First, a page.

The best things about being a Carnegie and Kate Greenaway Medal judge

Alison Brumwell is a librarian for Booksplus, Leeds and Director of the Morley Literature Festival. She blogs here about her role as a judge for the 2014 Carnegie & Kate Greenaway Children’s Book Awards.

Alison Brumwell

Last week was my final week of being a CILIP Carnegie and Kate Greenaway Medal judge; nearly three years of reading, followed by discussion and deliberation has culminated, for me at least, in the awards ceremony on Monday 23 June.

I had another chance on Thursday to Skype chat with a Carnegie shadowing group, this time from Croydon Girls’ High School; ten in total and all Year 9 pupils. They had obviously given a great deal of thought to framing their questions and were lovely to speak to. It was another opportunity for me to highlight what makes the medals, and the shadowing process, truly unique in the work of children’s book awards. I had to give some very vague answers to the more specific questions and we discussed the importance of judges maintaining strictest confidentiality throughout the whole seven+ month process,along with the importance of the judging ctiteria.

One of the questions I could answer quite frankly was what was the best, and the worst, thing about being a Carnegie and Kate Greenaway medal judge. The best in my view has been the reading; I normally read a lot, and quite widely, but there are books I would never encountered outside my reading as a judge. This has been a real treat. A close second would be the chance I have had to speak to young people about books and reading, and to share my passion with them; also, to meet the adults who support them, like Karen Abrams at Croydon Girls’ High School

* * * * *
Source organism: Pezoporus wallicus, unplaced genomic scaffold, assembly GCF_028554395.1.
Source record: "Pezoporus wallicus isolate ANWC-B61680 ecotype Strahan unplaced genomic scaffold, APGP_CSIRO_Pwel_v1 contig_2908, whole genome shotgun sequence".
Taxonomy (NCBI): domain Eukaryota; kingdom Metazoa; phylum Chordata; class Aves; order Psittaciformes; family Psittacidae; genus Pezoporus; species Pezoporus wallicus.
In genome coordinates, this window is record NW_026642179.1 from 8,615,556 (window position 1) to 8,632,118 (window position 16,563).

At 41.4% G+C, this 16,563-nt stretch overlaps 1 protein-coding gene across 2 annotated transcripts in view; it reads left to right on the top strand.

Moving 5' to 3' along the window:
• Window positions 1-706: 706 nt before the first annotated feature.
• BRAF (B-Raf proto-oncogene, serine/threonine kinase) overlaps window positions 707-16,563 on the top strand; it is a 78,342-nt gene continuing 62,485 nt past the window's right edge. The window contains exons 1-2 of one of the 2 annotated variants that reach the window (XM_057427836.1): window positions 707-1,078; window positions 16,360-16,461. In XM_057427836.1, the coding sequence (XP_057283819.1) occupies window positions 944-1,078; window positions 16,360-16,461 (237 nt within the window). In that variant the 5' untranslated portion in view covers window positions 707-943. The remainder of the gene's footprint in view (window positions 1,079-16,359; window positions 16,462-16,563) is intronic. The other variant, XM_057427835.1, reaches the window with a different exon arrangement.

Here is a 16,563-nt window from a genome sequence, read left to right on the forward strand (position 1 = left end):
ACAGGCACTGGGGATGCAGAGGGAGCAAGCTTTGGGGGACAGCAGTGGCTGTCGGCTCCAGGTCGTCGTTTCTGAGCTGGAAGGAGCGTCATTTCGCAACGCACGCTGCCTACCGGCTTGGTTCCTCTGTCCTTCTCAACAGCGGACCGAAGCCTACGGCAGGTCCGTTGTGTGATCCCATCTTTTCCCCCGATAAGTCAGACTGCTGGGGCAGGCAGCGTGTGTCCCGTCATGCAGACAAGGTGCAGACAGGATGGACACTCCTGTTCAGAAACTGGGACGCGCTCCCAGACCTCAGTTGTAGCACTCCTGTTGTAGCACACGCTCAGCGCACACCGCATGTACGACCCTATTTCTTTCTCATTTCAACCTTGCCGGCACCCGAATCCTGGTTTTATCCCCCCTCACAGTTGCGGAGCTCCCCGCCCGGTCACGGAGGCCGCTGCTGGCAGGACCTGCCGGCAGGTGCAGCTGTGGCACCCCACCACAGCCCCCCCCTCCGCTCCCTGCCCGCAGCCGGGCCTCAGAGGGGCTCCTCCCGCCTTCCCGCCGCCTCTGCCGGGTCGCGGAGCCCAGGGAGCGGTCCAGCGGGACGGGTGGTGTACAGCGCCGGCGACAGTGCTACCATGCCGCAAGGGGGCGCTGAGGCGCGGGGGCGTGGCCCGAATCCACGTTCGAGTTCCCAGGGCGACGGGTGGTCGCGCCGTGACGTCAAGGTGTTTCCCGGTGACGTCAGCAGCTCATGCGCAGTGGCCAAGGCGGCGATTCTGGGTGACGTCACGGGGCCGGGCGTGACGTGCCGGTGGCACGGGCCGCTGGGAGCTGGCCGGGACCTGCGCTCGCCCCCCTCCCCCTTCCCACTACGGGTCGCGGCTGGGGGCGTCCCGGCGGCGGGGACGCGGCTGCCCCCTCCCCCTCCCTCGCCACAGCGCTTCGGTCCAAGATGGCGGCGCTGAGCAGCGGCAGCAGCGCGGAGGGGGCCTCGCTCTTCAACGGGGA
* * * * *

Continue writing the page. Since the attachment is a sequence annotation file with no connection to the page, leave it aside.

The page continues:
I have also had the opportunity to champion books and authors I feel very strongly about, not just during judges’ deliberations but further afield. Authors like Sonya Hartnett, who was shortlisted for the Carnegie Medal in 2012 and whose latest novel, ‘Children of the King’ is subtle and so beautifully crafted. And books like ‘The Double Shadow’, ‘The Scorpia Races’ and ‘Far Far Away’, which didn’t make the shortlists in three very competitive years, but which are well-worth reading (and re-reading). Unfortunately, I haven’t been able to talk openly about what I was reading with anyone apart from other judges, and it will be a relief when everyone knows who are the winners this year (this is definitely the worst thing about being a judge!).

Finally, I have had the chance to meet authors I admire and to work with and to get to know an amazing team of people; Joy Court, Amy McKay and the CKG working party and my fellow judges. Not to mention Rachel Levy, Karen Robinson and Helen Thompson who have been three superb Chairs. 2015 will be another outstanding year for children’s and young adult fiction: expect to see Sally Gardner, Meg Rosoff, Marcus Sedgwick and Patrick Ness leading the way along with some wonderful debut novels. I was recently asked by one shadowing group member what my ‘long shot’ would be for next year, which really made me think. So, you’re reading it here first: Tanya Landman’s ‘Buffalo Soldier’, which is every bit as compelling as ‘Apache’.


Find out more about:

the other judges
the 2014 Carnegie & Kate Greenaway Children’s Book Awards
the shadowing scheme
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